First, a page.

Natural Supplement Guide for Horses

A frequent question that I get is ‘How much of (insert supplement here) should I feed to my horse?’  The answer isn’t always simple and I want to make it clear that I am not a veterinarian nor an equine nutritionist.  I am just someone who happens to do a lot of research and who is genuinely interested in the health of horses everywhere.   I have taken several equine nutrition courses as part of my acupressure certification program, and have learned a few things about natural supplements though.

With that said, I thought I would try to help people out by making a little natural supplement guide for several common herbs and supplements fed to horses.  I have fed all of these to my own horses at different times. (And I’m feeding several of them right now!) But again, if you have any concerns, please–by all means, consult your veterinarian or an equine nutritionist!

Also, please keep in mind that the guide is meant for a 1,000 pound horse and that these are maintenance doses. Depending on the specific issue your horse is dealing with, you may need therapeutic doses of certain supplements for the first few days or weeks. You will need to research the therapeutic dose on your own or consult with professional.

If you have ponies or minis, you would need to cut many of these doses in half (at least). By the way, having a pretty good estimation your horse’s weight is important when supplementing anything to your horse.  If you’d like to learn how to do that yourself, see this post.

 

natural supplement guide

 (Click on photo to enlarge)

 

If you’d like to learn more about some of these supplements, check out these blog posts:

Hope this guide was helpful for some of you.  And if there’s something that I’ve left off that you can’t find the dosage for, please leave a comment.  I might be able to help you find it!

 

Ta-ta,

Casie

 

Sources

About Herbs

Devil’s Claw

Natural Ulcer Relief for Horses

 

Casie

Hi! My name is Casie Bazay. I'm a mom, a freelance writer, and a certified equine acupressure practitioner.

You may also like...

4 Responses

  1. Kathy says:

    Thanks for the post on amounts to feed supplements. When I was searching for non-chemical anti-inflammatory I found several alternatives, one of which was Devil’s Claw. Seems yucca is often added to commercial supplements of Devil’s Claw and apparently has symbiotic relationship but I didn’t find dose recommendation. Do you have one for yucca alone or in combo with DC? I wound up using white willow bark at 1 rounded tsp a day with ACV 1/4 cup at the other feeding (of Senior). Have since increased that to 3 tsp twice a day after a friend told me her arthritic horse gets 1 tblsp a day. Seems to have helped my elderly mare’s arthritis. However, seems like a high dosage long term. Any advice on drug holidays?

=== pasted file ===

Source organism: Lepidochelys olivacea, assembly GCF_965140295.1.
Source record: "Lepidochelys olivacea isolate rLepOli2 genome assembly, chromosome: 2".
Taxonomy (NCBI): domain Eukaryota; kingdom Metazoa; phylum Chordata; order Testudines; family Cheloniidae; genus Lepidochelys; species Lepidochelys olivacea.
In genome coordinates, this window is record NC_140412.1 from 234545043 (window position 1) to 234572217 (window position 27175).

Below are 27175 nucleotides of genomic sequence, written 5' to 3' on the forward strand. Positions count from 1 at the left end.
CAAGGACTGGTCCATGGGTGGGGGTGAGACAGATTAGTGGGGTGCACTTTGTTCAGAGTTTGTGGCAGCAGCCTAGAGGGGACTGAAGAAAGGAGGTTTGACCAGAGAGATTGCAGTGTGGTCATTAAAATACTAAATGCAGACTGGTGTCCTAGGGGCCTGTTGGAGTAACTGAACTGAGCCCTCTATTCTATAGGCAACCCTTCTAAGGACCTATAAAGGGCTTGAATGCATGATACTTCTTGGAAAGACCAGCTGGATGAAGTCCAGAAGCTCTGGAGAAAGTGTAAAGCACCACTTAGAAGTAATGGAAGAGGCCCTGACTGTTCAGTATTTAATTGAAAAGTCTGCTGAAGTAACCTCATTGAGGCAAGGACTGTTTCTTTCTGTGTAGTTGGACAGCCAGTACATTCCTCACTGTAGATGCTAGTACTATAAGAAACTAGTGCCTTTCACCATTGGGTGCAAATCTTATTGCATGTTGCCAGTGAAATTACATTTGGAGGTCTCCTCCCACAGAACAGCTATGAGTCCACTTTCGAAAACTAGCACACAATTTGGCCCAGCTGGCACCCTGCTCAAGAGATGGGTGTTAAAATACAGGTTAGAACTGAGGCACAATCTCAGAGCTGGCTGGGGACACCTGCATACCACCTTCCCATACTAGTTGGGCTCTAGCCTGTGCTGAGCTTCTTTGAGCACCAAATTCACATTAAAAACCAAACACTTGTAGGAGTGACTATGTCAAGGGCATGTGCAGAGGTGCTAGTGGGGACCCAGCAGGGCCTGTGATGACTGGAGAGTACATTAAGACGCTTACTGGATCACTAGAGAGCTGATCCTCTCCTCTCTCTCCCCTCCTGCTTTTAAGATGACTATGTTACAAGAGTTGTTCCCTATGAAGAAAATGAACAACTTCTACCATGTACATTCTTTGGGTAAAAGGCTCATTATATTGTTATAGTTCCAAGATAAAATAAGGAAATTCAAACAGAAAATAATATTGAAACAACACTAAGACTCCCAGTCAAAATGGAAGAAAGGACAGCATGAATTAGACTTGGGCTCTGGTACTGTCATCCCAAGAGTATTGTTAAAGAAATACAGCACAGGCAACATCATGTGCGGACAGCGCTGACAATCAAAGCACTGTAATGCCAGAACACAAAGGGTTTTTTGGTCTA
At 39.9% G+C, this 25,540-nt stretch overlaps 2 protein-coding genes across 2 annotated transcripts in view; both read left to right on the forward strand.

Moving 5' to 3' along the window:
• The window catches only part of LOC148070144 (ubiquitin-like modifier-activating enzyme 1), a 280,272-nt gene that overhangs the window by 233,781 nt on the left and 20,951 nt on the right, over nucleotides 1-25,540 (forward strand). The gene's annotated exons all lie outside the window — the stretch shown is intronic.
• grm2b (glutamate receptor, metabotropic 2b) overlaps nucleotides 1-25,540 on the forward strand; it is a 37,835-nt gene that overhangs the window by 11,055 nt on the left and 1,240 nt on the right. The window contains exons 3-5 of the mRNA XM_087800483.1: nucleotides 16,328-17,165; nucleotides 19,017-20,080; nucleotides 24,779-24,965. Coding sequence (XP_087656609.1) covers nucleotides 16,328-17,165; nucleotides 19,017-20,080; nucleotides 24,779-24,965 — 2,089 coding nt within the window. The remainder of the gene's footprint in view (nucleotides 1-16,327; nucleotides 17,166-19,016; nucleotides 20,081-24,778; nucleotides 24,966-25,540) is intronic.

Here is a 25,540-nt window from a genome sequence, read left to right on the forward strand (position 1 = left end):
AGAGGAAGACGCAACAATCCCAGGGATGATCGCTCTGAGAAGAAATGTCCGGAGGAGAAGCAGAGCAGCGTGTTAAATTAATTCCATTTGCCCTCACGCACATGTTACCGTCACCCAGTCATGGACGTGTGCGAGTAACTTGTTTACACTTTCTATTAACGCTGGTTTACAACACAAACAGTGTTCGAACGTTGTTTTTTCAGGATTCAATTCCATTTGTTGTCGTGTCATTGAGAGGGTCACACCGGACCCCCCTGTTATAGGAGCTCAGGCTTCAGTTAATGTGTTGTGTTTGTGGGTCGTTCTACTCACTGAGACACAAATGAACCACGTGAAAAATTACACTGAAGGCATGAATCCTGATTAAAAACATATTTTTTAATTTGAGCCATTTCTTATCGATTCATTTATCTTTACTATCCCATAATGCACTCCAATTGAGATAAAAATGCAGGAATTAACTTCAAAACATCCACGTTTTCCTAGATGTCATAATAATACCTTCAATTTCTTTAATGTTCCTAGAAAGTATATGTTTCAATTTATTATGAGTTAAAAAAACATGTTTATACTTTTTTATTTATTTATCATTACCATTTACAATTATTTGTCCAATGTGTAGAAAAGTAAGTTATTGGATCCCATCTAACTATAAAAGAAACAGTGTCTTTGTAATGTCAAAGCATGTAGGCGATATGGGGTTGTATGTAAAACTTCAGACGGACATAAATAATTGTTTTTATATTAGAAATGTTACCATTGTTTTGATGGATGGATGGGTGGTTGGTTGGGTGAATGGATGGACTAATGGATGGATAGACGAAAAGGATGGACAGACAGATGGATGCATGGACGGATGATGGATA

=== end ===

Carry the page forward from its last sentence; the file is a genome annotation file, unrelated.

2. Casie says:

    Hi Kathy,

    You’re right–yucca is often added to Devil’s Claw supplements. As far as just feeding yucca, this is what I have from another blog post I did: 3,000 mg/day of the 10% saponin powder or 15,000 mg/day of 2% saponin powder.

    If it’s combined with Devil’s Claw in a supplement, I would just follow the package feeding directions (because it would depend on what the herbal combination is.) I think you’re okay on the 3 tsp of white willow bark twice a day. I would either feed 6 days on, 1 day off or feed all but one week of the month.

  3. Curt says:

    I love reading articles like this that are able to help me with any questions I have about my horse. I’m sure I will never be able to learn everything, but that is what is so great about the internet. Animals are so amazing and horses are beautiful creates that deserve the attention that most of their owners give them. Thanks for sharing. This really did help me out!
    http://emeraldvalleyequine.com/

  4. Jody Webb says:

    Many horses cannot handle 1 cup of flaxseed at a time as it can make the stool too firm. 1/4 to 1/3 cup twice daily is usually a safer amount (average 1000lb horse) and that dose is high enough to get the benefits.

Leave a Reply

Your email address will not be published. Required fields are marked *